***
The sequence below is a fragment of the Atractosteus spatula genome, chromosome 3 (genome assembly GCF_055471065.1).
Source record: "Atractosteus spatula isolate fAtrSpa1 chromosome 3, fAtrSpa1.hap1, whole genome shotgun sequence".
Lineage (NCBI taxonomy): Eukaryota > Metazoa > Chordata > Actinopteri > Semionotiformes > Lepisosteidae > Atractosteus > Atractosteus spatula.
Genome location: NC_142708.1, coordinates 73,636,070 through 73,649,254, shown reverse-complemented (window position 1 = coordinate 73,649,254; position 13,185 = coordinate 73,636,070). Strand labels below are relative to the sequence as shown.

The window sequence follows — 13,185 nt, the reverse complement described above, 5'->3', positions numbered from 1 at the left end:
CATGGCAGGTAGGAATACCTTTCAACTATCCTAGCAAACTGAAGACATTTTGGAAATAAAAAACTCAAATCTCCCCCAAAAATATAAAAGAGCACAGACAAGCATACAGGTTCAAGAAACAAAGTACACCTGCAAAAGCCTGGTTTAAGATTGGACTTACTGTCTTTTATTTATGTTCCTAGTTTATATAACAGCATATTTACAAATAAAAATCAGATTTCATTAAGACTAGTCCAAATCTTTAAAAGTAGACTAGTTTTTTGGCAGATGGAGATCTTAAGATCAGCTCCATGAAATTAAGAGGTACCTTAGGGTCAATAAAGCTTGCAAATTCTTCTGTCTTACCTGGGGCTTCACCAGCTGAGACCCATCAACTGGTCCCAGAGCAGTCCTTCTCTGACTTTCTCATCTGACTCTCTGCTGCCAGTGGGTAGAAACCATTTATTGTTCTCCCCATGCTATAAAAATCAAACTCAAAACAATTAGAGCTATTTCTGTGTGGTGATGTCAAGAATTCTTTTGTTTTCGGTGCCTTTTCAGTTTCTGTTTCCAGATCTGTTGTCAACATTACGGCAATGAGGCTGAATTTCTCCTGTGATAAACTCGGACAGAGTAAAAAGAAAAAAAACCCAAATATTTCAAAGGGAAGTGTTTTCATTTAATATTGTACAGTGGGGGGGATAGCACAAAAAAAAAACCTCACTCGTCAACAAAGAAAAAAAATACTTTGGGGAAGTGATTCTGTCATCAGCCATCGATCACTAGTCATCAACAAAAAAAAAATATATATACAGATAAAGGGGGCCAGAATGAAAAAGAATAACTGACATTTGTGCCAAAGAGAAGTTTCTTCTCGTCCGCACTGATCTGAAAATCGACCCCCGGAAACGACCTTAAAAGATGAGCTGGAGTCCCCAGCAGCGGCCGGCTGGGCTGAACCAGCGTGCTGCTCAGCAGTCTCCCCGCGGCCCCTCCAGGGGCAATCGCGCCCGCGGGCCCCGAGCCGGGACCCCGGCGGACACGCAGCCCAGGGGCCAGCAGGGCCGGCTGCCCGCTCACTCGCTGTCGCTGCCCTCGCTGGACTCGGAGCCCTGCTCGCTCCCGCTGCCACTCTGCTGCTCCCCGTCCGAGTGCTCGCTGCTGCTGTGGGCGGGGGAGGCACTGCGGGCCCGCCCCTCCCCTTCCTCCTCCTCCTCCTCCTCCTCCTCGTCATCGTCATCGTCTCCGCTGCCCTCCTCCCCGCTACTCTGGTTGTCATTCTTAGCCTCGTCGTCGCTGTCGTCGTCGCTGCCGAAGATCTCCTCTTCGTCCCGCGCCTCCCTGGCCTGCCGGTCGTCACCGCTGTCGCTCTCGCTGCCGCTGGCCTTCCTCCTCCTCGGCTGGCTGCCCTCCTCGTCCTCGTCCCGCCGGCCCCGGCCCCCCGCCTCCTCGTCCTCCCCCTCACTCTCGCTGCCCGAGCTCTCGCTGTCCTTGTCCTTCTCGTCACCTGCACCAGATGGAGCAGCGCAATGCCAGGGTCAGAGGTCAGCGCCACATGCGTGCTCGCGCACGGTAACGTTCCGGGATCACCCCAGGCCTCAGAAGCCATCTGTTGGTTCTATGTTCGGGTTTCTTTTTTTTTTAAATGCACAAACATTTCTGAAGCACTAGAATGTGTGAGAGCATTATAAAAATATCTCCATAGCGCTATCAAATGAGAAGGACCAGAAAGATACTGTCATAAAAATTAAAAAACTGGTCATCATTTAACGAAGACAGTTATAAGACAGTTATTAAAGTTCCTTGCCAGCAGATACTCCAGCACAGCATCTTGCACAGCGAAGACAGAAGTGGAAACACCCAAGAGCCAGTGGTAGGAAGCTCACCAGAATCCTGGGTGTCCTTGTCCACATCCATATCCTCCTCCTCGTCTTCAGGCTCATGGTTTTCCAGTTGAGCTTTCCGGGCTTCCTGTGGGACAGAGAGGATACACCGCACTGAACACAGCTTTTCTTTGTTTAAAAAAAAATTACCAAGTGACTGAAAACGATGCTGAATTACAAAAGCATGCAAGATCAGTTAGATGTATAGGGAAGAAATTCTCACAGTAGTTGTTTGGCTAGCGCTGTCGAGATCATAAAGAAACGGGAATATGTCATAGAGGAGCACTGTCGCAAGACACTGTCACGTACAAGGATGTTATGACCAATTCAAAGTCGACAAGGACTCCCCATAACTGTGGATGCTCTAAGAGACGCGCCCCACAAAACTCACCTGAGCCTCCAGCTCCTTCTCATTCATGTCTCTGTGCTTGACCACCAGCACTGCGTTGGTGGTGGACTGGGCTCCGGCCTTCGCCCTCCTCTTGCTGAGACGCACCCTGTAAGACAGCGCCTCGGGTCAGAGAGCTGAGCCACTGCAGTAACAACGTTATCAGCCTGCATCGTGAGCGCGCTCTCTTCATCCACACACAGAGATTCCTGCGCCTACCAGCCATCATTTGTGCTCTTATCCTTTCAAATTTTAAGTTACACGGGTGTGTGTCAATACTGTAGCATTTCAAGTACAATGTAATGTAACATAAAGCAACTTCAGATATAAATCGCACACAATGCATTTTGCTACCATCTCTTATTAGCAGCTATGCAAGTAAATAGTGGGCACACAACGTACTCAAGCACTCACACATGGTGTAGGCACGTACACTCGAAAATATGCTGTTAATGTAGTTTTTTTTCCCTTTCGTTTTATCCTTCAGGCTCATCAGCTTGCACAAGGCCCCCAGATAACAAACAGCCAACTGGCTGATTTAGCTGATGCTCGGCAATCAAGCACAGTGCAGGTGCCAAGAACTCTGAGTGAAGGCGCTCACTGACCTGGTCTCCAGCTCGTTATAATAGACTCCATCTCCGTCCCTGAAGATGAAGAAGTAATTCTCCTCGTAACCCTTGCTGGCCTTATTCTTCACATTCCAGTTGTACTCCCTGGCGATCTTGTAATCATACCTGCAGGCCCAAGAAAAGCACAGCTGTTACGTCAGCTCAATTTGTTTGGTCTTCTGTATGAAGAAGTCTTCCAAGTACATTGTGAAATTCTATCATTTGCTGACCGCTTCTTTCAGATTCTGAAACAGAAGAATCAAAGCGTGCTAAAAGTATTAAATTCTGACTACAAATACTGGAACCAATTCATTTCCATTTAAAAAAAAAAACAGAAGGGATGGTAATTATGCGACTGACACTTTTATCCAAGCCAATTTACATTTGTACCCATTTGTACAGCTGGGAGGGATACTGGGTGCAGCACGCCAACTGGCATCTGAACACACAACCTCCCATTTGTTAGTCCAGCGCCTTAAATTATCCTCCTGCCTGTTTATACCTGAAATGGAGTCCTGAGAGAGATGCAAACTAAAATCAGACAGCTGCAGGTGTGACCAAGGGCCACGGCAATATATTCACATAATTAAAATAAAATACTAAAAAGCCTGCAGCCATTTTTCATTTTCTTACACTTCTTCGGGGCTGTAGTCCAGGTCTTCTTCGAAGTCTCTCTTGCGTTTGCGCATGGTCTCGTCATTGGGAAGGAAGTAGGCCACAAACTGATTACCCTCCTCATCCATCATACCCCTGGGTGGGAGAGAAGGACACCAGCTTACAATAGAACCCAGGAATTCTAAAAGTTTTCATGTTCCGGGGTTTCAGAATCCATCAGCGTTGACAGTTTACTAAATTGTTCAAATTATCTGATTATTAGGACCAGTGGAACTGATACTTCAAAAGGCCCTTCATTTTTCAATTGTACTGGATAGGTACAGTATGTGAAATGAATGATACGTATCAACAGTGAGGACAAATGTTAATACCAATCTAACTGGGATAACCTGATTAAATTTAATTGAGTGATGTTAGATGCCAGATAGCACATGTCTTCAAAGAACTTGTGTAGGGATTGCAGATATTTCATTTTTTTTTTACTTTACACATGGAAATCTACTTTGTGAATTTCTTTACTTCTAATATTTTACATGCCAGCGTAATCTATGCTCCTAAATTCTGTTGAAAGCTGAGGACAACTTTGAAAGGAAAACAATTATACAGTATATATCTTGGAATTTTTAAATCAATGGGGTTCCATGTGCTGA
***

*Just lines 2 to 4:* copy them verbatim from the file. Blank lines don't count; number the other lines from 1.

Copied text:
Source record: "Atractosteus spatula isolate fAtrSpa1 chromosome 3, fAtrSpa1.hap1, whole genome shotgun sequence".
Lineage (NCBI taxonomy): Eukaryota > Metazoa > Chordata > Actinopteri > Semionotiformes > Lepisosteidae > Atractosteus > Atractosteus spatula.
Genome location: NC_142708.1, coordinates 73,636,070 through 73,649,254, shown reverse-complemented (window position 1 = coordinate 73,649,254; position 13,185 = coordinate 73,636,070). Strand labels below are relative to the sequence as shown.